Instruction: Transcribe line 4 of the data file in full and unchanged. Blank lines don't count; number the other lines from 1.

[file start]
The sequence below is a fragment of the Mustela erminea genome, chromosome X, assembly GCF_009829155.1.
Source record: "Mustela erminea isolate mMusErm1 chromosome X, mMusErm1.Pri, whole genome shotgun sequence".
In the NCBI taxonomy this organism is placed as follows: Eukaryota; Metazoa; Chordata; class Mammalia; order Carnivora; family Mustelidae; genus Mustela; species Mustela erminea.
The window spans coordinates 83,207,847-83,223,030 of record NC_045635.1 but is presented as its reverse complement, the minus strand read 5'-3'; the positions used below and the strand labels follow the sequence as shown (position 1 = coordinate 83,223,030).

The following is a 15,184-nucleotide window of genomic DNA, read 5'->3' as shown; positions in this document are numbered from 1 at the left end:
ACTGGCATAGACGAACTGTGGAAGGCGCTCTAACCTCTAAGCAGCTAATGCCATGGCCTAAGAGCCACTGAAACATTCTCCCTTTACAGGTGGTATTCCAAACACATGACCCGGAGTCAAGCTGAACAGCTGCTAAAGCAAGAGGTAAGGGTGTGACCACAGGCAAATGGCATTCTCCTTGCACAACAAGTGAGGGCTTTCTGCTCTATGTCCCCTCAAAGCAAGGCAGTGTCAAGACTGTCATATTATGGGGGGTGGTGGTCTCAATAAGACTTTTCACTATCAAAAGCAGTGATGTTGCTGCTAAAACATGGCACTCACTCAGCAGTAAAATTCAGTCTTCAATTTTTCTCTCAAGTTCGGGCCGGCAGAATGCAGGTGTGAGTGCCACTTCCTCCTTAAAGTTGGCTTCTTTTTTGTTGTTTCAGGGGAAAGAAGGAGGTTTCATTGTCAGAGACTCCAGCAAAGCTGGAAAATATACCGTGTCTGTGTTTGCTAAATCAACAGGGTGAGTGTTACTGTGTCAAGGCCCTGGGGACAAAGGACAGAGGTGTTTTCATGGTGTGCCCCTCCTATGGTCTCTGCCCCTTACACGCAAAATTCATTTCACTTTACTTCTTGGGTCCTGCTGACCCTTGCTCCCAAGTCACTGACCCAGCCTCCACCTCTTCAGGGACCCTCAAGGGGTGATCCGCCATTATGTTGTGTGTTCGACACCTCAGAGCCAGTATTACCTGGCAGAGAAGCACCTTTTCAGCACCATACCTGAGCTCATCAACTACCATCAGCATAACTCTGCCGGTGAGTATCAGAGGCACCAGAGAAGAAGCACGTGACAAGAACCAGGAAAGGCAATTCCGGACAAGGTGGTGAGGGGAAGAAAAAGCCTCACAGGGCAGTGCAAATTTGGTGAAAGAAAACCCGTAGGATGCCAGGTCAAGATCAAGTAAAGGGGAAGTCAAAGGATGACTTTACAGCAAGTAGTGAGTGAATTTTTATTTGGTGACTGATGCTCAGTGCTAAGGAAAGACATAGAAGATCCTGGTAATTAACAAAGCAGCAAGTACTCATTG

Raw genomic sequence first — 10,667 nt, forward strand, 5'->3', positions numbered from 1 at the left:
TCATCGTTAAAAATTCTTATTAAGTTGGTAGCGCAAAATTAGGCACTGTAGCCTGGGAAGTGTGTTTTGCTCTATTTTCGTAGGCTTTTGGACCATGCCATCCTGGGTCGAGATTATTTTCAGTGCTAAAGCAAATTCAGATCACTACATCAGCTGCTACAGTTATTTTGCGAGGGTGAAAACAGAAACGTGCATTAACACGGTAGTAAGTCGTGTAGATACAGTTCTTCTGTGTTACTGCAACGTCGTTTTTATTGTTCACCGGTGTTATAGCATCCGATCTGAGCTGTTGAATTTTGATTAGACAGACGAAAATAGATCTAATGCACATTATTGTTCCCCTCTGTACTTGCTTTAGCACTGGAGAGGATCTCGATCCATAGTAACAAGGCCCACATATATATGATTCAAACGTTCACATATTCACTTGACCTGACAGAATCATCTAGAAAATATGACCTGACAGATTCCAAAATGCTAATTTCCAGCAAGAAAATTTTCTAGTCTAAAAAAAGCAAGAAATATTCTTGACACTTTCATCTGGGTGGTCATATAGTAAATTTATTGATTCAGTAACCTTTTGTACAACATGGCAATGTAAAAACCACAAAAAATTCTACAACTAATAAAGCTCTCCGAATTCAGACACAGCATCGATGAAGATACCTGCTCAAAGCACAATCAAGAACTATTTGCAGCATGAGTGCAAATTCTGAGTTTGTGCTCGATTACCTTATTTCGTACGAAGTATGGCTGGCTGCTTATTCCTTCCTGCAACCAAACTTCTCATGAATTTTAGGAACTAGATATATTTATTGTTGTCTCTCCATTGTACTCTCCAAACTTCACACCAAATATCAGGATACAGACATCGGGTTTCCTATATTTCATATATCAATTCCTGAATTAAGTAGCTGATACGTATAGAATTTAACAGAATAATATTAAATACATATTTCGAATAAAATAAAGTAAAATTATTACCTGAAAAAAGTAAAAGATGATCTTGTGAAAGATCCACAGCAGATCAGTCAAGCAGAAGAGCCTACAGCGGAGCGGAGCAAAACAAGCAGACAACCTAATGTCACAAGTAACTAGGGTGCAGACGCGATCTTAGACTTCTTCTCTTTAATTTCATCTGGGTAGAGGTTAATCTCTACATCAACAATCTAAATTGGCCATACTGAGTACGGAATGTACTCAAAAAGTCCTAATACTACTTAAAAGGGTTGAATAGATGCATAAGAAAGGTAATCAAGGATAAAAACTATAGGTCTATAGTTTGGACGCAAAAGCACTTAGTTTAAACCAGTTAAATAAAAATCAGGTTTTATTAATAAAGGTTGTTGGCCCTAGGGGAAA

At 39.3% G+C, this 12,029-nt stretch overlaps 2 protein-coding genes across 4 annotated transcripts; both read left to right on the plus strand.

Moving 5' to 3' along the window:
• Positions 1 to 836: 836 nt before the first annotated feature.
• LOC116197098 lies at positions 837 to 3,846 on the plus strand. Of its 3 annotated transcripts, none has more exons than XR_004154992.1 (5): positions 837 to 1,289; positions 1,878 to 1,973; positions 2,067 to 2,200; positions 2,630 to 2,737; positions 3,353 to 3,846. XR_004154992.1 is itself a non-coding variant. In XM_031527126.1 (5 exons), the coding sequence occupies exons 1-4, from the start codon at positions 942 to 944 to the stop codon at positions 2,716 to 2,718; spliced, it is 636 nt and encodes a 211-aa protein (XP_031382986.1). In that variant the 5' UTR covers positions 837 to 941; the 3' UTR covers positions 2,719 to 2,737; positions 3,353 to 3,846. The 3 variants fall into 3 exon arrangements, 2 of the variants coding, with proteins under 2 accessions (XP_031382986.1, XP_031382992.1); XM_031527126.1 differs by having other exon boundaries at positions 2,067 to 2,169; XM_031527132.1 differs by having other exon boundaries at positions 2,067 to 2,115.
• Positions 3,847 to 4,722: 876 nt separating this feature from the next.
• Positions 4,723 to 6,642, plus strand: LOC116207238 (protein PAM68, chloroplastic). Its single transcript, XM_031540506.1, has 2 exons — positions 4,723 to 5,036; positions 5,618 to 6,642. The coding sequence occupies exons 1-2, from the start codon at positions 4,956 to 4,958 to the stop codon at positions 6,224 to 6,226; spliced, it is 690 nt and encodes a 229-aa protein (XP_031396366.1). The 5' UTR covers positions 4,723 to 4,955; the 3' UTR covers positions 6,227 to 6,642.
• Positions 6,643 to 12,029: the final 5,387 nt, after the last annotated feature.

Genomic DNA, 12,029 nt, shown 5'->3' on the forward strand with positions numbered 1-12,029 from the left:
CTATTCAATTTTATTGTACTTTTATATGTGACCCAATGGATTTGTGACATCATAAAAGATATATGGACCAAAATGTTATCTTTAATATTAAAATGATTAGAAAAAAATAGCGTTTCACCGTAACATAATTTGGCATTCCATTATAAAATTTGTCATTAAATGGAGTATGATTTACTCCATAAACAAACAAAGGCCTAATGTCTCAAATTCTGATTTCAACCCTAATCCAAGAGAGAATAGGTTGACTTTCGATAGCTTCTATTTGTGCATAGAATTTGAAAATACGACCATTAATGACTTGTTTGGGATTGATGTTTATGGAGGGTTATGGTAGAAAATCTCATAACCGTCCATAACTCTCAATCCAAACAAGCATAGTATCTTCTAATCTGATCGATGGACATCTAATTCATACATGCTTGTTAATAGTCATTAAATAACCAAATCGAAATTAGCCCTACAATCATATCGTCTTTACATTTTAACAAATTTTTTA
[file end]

The window spans coordinates 83,207,847-83,223,030 of record NC_045635.1 but is presented as its reverse complement, the minus strand read 5'-3'; the positions used below and the strand labels follow the sequence as shown (position 1 = coordinate 83,223,030).